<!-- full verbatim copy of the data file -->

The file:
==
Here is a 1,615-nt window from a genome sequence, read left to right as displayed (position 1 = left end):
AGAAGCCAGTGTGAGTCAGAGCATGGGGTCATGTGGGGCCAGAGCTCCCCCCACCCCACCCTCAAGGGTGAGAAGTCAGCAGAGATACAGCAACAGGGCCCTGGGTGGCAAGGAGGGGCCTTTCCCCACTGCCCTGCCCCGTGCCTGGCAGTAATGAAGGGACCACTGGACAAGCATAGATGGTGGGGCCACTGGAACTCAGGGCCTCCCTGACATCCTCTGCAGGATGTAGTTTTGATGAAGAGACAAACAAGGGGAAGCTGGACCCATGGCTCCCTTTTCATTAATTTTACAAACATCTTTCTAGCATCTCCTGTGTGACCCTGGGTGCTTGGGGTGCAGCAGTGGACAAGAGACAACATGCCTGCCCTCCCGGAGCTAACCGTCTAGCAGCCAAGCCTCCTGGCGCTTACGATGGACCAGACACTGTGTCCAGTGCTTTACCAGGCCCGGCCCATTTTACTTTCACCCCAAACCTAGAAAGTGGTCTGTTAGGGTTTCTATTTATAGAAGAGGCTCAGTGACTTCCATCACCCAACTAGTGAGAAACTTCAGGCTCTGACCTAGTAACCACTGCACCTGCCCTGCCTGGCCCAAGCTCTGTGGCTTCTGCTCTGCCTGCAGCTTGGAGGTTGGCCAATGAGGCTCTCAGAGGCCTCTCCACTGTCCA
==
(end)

Here is a 1,615-nt window from a genome sequence, read left to right as displayed (position 1 = left end):
AGAAGCCAGTGTGAGTCAGAGCATGGGGTCATGTGGGGCCAGAGCTCCCCCCACCCCACCCTCAAGGGTGAGAAGTCAGCAGAGATACAGCAACAGGGCCCTGGGTGGCAAGGAGGGGCCTTTCCCCACTGCCCTGCCCCGTGCCTGGCAGTAATGAAGGGACCACTGGACAAGCATAGATGGTGGGGCCACTGGAACTCAGGGCCTCCCTGACATCCTCTGCAGGATGTAGTTTTGATGAAGAGACAAACAAGGGGAAGCTGGACCCATGGCTCCCTTTTCATTAATTTTACAAACATCTTTCTAGCATCTCCTGTGTGACCCTGGGTGCTTGGGGTGCAGCAGTGGACAAGAGACAACATGCCTGCCCTCCCGGAGCTAACCGTCTAGCAGCCAAGCCTCCTGGCGCTTACGATGGACCAGACACTGTGTCCAGTGCTTTACCAGGCCCGGCCCATTTTACTTTCACCCCAAACCTAGAAAGTGGTCTGTTAGGGTTTCTATTTATAGAAGAGGCTCAGTGACTTCCATCACCCAACTAGTGAGAAACTTCAGGCTCTGACCTAGTAACCACTGCACCTGCCCTGCCTGGCCCAAGCTCTGTGGCTTCTGCTCTGCCTGCAGCTTGGAGGTTGGCCAATGAGGCTCTCAGAGGCCTCTCCACTGTCCA